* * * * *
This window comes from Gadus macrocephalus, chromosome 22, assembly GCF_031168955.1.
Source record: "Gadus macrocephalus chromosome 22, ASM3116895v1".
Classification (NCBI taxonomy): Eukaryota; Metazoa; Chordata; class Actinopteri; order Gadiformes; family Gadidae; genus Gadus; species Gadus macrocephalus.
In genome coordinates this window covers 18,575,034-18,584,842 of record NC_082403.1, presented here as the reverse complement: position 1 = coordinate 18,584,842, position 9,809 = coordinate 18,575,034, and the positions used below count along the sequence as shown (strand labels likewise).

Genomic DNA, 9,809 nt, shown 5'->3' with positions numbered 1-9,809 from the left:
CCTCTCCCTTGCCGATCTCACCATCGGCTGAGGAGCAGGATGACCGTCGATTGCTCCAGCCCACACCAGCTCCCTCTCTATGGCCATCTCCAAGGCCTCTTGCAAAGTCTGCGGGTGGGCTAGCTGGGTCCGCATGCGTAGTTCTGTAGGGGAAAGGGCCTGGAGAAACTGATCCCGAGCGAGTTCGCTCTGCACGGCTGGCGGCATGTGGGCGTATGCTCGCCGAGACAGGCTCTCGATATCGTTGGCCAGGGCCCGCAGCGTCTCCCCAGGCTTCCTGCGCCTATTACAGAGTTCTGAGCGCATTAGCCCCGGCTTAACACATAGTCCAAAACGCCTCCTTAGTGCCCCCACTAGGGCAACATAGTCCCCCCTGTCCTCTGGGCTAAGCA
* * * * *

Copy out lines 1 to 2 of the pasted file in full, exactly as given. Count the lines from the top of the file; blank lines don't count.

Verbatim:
This window comes from Gadus macrocephalus, chromosome 22, assembly GCF_031168955.1.
Source record: "Gadus macrocephalus chromosome 22, ASM3116895v1".